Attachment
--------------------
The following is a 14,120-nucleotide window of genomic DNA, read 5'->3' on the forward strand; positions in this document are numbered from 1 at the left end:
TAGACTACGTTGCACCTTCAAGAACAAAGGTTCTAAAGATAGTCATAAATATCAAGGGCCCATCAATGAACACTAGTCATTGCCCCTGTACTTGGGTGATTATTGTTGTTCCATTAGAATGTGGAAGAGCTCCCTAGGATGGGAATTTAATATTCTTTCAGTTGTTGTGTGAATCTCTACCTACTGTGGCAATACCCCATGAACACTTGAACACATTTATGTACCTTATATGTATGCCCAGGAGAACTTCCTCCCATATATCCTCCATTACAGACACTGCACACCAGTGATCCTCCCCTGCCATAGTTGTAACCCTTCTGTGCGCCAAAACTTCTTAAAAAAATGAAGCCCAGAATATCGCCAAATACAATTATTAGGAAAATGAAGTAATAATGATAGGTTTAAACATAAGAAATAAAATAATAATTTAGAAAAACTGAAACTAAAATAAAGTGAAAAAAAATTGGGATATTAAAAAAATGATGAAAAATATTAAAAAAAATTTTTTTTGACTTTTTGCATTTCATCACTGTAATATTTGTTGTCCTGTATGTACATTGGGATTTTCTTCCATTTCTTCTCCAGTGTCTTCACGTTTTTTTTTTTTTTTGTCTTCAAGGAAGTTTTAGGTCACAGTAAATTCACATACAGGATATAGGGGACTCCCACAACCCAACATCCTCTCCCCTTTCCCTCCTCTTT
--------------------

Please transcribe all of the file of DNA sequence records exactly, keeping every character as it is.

The following is a 14,120-nucleotide window of genomic DNA, read 5'->3' on the forward strand; positions in this document are numbered from 1 at the left end:
TAGACTACGTTGCACCTTCAAGAACAAAGGTTCTAAAGATAGTCATAAATATCAAGGGCCCATCAATGAACACTAGTCATTGCCCCTGTACTTGGGTGATTATTGTTGTTCCATTAGAATGTGGAAGAGCTCCCTAGGATGGGAATTTAATATTCTTTCAGTTGTTGTGTGAATCTCTACCTACTGTGGCAATACCCCATGAACACTTGAACACATTTATGTACCTTATATGTATGCCCAGGAGAACTTCCTCCCATATATCCTCCATTACAGACACTGCACACCAGTGATCCTCCCCTGCCATAGTTGTAACCCTTCTGTGCGCCAAAACTTCTTAAAAAAATGAAGCCCAGAATATCGCCAAATACAATTATTAGGAAAATGAAGTAATAATGATAGGTTTAAACATAAGAAATAAAATAATAATTTAGAAAAACTGAAACTAAAATAAAGTGAAAAAAAATTGGGATATTAAAAAAATGATGAAAAATATTAAAAAAAATTTTTTTTGACTTTTTGCATTTCATCACTGTAATATTTGTTGTCCTGTATGTACATTGGGATTTTCTTCCATTTCTTCTCCAGTGTCTTCACGTTTTTTTTTTTTTTTGTCTTCAAGGAAGTTTTAGGTCACAGTAAATTCACATACAGGATATAGGGGACTCCCACAACCCAACATCCTCTCCCCTTTCCCTCCTCTTT